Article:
7:15 and them are for 1.3.0

7:16 andyfingerhut: They may update it some day, but it is difficult to predict if or when.

7:16 noncom: its like (agent) itself :D

7:40 is there a way to reset an agent, just like an atom?

7:40 i want to send something to the agent, without caring for its current sate

7:41 i.e. i do not want to make the function to consider the current agents status in its args

8:43 jaley: can anyone tell what I'm doing wrong? does .. not work the same in CLJS? (.. event -toElement -innerText) doesn't seem to return what I expect?

8:46 coventry: noncom: Does (send target-agent (constantly desired-new-val)) not DWYW?

8:48 jaley: (scratch that, yes it does, I'm just blind)

8:59 noncom: jaley: weehee! thanks!

9:00 coventry: I can see abstractly that clojure must forbid recur in a try/catch/finally because it's messing with the stack, but I'm having trouble imagining an explicit example where it's a problem. Anybody got one?

9:00 jaley: noncom: did i do something? :s

9:01 coventry: I think he meant me, in which case, np.

9:01 noncom: omg sorry

9:01 sure, conventry, it was you! :)

9:01 coventry: Don't sweat it. :-)

9:04 jtoy: anyone know of a library that has time functions to do : " X days ago" ?

9:15 noncom: jtoy: ummm not sure what you mean.. clj-time i think has it

9:31 * m4dm4n hello Folks

9:32 glosoli: hello folk

9:32 m4dm4n: anybody here that know reverse engineering?

9:32 Okasu: Hello boyo.

9:34 noncom: for them are told being a drawman

9:45 jtoy: noncom :( oops, I just wrote one

9:45 I mean change a timestamp to 4 days ago, 2 hours ago, 1 month ago,etc

9:46 noncom: jtoy: yep, afaik clj-time does that

10:00 clj_newb_2345: anyone here coding with emacs live?

10:00 it seems ridiciously powerful, but also ridiciously undocumented

10:01 glosoli: I know Emacs, but what's Emacs Live

10:01 noncom: i tried enacs live, looks fine. it has its docs on its page no?

10:02 emacs live is that ide for overtone

10:02 glosoli: noncom: it's fully dcoumented

10:02 documented"

10:02 http://overtone.github.io/emacs-live/documentation.html

10:02 kmicu: clj_newb_2345: It's self documented, what's the problem?

10:02 noncom: yeah, i found it pretty-docced

10:02 clj_newb_2345: i'm also new top emacs

10:02 noncom: s/-/

10:02 clj_newb_2345: what is self documented?

10:02 glosoli: Emacs Live is something like some already configured for you, so you would not need to care about how it works ?

10:03 kmicu: Yes.

10:03 http://overtone.github.io/emacs-live/doc-shortcuts.html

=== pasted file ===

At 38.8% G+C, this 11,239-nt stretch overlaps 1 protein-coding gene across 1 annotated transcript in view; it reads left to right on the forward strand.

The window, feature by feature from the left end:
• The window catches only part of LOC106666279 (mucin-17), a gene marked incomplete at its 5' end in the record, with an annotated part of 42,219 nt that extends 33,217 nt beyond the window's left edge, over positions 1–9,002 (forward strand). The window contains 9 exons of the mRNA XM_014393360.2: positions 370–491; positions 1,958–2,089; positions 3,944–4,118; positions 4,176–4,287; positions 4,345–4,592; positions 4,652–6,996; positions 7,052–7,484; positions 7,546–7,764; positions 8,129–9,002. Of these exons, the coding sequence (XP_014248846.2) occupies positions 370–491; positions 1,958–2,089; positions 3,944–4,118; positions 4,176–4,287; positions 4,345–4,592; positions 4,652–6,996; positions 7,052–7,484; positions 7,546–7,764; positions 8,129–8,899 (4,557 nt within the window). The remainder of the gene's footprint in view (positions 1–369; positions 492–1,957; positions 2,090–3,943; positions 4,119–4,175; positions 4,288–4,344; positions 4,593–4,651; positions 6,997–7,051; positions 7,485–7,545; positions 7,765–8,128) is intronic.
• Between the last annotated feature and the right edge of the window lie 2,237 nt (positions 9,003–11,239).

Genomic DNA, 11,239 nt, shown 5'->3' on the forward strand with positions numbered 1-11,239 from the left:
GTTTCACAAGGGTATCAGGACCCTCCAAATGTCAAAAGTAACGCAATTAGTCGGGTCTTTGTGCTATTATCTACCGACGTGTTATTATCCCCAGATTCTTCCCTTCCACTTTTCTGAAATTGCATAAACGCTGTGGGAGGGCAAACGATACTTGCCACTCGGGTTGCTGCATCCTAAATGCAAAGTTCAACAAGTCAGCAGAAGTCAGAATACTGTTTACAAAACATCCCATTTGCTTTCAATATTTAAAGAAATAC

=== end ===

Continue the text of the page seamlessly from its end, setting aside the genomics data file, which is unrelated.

10:04 "If you’re new to Emacs, it’s worth taking the time to read the tutorial."

10:05 clj_newb_2345: http://www.youtube.com/playlist?list=PLxj9UAX4Em-IiOfvF2Qs742LxEK4owSkr

10:05 clj_newb_2345: kmicu; nice, thanks

10:06 * glosoli would still recommend configuring it on your own

10:06 kmicu: If you want fast start with clojure and emacs, then emacs-live is pretty well documented.

10:07 glosoli: kmicu: Yeah it took me like week to do it on my own and I am still learning something every day

10:08 clj_newb_2345: http://overtone.github.io/emacs-live/doc-clojure-interactive-editing.html pressing "C-x C-z" froze my emacs. I'm running Emacs as a gui window, not inside of a terminal window

10:08 hitting C-g doesn't cancel anything

10:09 kmicu: Ctrl key + g always cancel anything :)

10:10 glosoli: clj_newb_2345: What makes you think it does not cancel anything ?

10:11 * kmicu thinks that http://overtone.github.io/emacs-live/doc-clojure.html is pretty obvious.

10:11 noncom: i have a clojure program that, according to the profiler, generates loads of char[] (over 60% of total generation), is that typical for clojure?

10:12 clj_newb_2345: glosoli noting is happening

10:12 the bottom of my buffer continues to say "C-c C-z"

10:12 it's as if the emcas session has hanged

10:13 glosoli: clj_newb_2345: Hm what kind of Emacs are you using and which platform ?

10:13 clj_newb_2345: ubuntu 13.04; emacs 24 + emacs live from emacs live github

10:13 glosoli: clj_newb_2345: how much CPU does it use while "hanged" ?

10:14 clj_newb_2345: actually

10:14 C-x C-z is bound to "suspent frame"

10:14 which is probably why it looks "suspended"

10:14 glosoli: yeah lol

10:14 clj_newb_2345: I'm an idiot

10:14 sorry about that

10:15 glosoli: clj_newb_2345: For me it does not suspend , or probably it does, but also hides it in the tray lol

10:15 clj_newb_2345: what it he inverse of "suspend frame"?